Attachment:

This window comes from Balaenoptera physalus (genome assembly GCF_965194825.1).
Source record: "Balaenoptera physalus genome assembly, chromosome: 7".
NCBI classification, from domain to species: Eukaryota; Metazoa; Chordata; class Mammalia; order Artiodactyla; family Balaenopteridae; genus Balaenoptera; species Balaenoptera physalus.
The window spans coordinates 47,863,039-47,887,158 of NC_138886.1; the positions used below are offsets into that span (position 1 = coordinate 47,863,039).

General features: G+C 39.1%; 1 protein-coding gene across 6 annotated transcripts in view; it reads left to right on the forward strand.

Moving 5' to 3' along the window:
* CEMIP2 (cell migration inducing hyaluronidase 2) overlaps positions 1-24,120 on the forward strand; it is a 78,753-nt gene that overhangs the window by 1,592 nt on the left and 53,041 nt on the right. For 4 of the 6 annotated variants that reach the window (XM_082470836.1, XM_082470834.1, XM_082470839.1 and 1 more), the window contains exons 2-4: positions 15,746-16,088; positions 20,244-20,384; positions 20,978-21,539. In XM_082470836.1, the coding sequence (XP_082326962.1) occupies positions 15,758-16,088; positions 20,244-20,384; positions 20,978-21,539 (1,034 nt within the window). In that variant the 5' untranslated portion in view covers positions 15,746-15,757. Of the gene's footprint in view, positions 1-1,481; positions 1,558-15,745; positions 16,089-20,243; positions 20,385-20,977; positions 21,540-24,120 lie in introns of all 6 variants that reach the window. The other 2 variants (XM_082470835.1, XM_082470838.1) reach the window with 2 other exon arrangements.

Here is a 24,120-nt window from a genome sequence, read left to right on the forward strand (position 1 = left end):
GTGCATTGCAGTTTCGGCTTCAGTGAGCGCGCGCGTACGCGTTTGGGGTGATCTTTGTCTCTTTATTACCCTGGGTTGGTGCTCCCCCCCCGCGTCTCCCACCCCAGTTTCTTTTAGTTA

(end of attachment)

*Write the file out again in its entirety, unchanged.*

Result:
This window comes from Balaenoptera physalus (genome assembly GCF_965194825.1).
Source record: "Balaenoptera physalus genome assembly, chromosome: 7".
NCBI classification, from domain to species: Eukaryota; Metazoa; Chordata; class Mammalia; order Artiodactyla; family Balaenopteridae; genus Balaenoptera; species Balaenoptera physalus.
The window spans coordinates 47,863,039-47,887,158 of NC_138886.1; the positions used below are offsets into that span (position 1 = coordinate 47,863,039).

General features: G+C 39.1%; 1 protein-coding gene across 6 annotated transcripts in view; it reads left to right on the forward strand.

Moving 5' to 3' along the window:
* CEMIP2 (cell migration inducing hyaluronidase 2) overlaps positions 1-24,120 on the forward strand; it is a 78,753-nt gene that overhangs the window by 1,592 nt on the left and 53,041 nt on the right. For 4 of the 6 annotated variants that reach the window (XM_082470836.1, XM_082470834.1, XM_082470839.1 and 1 more), the window contains exons 2-4: positions 15,746-16,088; positions 20,244-20,384; positions 20,978-21,539. In XM_082470836.1, the coding sequence (XP_082326962.1) occupies positions 15,758-16,088; positions 20,244-20,384; positions 20,978-21,539 (1,034 nt within the window). In that variant the 5' untranslated portion in view covers positions 15,746-15,757. Of the gene's footprint in view, positions 1-1,481; positions 1,558-15,745; positions 16,089-20,243; positions 20,385-20,977; positions 21,540-24,120 lie in introns of all 6 variants that reach the window. The other 2 variants (XM_082470835.1, XM_082470838.1) reach the window with 2 other exon arrangements.

Here is a 24,120-nt window from a genome sequence, read left to right on the forward strand (position 1 = left end):
GTGCATTGCAGTTTCGGCTTCAGTGAGCGCGCGCGTACGCGTTTGGGGTGATCTTTGTCTCTTTATTACCCTGGGTTGGTGCTCCCCCCCCGCGTCTCCCACCCCAGTTTCTTTTAGTTA